Mnemosyne: an exploration of myth & memory
As spring is a time of revival, "Mnemosyne" celebrates an imagined return of old mythologies to modern cityscapes. Named in honor of the forgotten goddess of time and memory, Mnemosyne (pronounced nee-MOS-suh-nee), the series is a tribute to what these figures represented and contemplates those spirits present in our culture. These paintings celebrate the wonder of renewal, transformation, the endurance of mystery, and the hellish challenges endured. Characters from lore, including Egyptian, Greek, and Native American, fly amongst the skyscrapers and drift through streets.
Linden considers this show a reemergence after the process of recovering from a divorce and reinventing her life. “While I have had personal challenges,” Linden said, “my hope is that any observer of these paintings will find their own journey reflected.”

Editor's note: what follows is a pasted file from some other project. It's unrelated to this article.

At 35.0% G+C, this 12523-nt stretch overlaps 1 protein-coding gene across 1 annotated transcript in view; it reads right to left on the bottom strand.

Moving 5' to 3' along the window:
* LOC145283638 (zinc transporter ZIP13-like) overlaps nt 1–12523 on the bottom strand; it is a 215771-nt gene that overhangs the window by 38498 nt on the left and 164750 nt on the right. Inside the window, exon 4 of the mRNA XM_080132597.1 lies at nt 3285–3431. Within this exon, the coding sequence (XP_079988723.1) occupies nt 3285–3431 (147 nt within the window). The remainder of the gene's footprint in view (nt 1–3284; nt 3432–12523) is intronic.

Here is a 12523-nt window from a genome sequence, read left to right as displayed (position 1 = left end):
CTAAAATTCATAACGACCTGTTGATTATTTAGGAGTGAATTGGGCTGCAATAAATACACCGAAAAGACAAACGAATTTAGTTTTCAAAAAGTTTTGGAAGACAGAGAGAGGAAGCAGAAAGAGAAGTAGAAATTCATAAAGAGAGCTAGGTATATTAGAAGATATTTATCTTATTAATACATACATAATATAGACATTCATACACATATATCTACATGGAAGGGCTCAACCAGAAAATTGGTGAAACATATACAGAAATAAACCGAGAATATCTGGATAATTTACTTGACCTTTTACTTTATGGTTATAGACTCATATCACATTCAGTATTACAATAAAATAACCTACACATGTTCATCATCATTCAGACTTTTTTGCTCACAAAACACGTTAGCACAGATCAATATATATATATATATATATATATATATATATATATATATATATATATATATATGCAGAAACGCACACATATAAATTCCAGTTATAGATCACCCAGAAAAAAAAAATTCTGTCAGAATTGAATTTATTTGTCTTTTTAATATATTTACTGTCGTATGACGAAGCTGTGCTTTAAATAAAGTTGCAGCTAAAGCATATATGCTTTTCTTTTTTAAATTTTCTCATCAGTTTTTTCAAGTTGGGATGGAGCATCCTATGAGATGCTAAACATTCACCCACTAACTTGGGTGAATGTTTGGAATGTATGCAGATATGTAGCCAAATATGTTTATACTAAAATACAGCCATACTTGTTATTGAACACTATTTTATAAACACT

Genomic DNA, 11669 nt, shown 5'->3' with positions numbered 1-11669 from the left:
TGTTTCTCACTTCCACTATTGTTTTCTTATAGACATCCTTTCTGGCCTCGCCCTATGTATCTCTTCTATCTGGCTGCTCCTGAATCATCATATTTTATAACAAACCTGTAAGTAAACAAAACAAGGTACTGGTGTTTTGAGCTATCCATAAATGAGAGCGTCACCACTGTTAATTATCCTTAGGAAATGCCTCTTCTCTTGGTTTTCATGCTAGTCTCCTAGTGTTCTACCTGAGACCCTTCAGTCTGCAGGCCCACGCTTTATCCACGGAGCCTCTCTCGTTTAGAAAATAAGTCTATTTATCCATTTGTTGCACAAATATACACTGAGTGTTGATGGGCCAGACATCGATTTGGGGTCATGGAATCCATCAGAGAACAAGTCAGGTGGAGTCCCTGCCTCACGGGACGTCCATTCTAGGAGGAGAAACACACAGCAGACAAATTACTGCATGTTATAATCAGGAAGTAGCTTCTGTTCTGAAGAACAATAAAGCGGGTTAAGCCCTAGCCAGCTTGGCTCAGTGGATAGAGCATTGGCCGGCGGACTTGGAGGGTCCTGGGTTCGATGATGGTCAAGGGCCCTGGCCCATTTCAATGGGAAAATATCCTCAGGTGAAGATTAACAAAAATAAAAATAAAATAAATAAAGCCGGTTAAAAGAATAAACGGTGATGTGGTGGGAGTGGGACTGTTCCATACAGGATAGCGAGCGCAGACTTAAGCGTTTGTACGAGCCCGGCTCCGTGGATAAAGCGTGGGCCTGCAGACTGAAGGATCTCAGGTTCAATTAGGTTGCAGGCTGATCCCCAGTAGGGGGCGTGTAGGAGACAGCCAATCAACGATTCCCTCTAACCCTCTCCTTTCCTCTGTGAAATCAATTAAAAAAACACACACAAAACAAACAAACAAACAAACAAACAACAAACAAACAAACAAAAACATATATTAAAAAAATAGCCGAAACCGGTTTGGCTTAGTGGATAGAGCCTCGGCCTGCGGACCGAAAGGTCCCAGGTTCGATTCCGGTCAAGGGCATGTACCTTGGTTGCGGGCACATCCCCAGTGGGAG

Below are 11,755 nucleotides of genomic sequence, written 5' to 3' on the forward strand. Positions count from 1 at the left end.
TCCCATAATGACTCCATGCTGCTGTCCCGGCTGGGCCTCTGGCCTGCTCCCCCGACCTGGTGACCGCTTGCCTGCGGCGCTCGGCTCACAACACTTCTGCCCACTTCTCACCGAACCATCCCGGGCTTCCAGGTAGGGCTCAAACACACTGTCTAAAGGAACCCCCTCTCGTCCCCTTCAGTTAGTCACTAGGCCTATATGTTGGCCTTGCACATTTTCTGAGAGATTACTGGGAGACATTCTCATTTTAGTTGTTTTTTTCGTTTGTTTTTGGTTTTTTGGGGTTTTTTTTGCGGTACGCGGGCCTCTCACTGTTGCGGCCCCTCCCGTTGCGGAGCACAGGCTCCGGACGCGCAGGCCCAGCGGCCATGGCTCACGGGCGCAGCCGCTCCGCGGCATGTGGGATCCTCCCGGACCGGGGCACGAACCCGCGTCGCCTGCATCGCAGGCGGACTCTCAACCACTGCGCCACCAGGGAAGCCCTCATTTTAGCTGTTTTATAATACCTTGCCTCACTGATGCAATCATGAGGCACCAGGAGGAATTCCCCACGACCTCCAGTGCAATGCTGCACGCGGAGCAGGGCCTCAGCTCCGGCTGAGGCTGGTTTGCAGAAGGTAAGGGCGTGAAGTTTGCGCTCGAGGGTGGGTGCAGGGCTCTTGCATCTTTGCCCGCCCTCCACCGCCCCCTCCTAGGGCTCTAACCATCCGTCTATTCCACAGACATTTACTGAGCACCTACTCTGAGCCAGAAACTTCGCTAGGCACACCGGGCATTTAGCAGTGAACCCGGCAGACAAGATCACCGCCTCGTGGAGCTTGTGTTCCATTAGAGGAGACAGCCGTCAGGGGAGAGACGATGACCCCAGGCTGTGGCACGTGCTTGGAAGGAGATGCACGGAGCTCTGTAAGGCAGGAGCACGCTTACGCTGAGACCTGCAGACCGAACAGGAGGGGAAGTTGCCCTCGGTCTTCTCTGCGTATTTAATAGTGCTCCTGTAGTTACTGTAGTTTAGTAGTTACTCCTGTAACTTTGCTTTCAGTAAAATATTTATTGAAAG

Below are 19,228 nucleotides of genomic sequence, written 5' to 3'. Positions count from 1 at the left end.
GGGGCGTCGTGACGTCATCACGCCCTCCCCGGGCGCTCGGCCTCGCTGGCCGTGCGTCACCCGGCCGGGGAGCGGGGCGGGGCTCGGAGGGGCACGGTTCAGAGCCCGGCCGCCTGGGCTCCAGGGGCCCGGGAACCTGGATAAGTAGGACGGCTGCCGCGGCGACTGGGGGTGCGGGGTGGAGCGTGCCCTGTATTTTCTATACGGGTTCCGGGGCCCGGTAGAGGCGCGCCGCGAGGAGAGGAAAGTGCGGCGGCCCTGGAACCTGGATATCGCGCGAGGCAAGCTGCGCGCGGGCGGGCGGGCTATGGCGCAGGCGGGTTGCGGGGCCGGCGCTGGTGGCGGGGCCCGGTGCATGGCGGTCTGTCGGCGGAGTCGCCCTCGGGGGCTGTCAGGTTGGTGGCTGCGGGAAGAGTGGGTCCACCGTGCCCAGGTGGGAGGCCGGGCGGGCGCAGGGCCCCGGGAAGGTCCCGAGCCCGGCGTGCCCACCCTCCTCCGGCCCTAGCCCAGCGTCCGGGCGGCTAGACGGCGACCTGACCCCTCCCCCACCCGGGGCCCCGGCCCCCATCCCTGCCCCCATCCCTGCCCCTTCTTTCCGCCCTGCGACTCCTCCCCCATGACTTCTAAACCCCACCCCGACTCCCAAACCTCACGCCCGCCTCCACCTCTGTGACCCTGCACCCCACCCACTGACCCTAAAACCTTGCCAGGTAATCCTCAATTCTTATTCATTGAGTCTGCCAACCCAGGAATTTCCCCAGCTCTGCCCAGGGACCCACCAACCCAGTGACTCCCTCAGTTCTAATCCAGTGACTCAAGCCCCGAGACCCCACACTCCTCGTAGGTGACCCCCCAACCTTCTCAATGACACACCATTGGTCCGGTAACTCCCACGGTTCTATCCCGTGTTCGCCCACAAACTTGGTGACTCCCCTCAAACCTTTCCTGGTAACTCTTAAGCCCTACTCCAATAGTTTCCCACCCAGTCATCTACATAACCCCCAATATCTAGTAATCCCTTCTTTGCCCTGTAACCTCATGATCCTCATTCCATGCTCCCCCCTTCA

"My paintings are meant to be portals," comments the artist. "I use an ancient painting technique and symbols of the past to connect with the present observer, using an archival process that will last for generations and be carried into the future."
Many of the works are encaustics, an ancient painting technique which combines beeswax, resin and pigment to achieve a layered luminescence. The beeswax is melted, painted on the panel and fused using a blowtorch or a heat gun. The painting is further manipulated with razor blades and other sharp implements.
Linden’s art gives nods to Art Nouveau, Lowbrow and children’s picture books. She exhibited throughout metro Detroit, including the Damned Exhibition, Detroit Artists Market, and the Scarab Club. She helps foster art programs at the Ferndale Public Library. You can view her work atfacebook.com/LynzCreates and at LindenArtworks.com.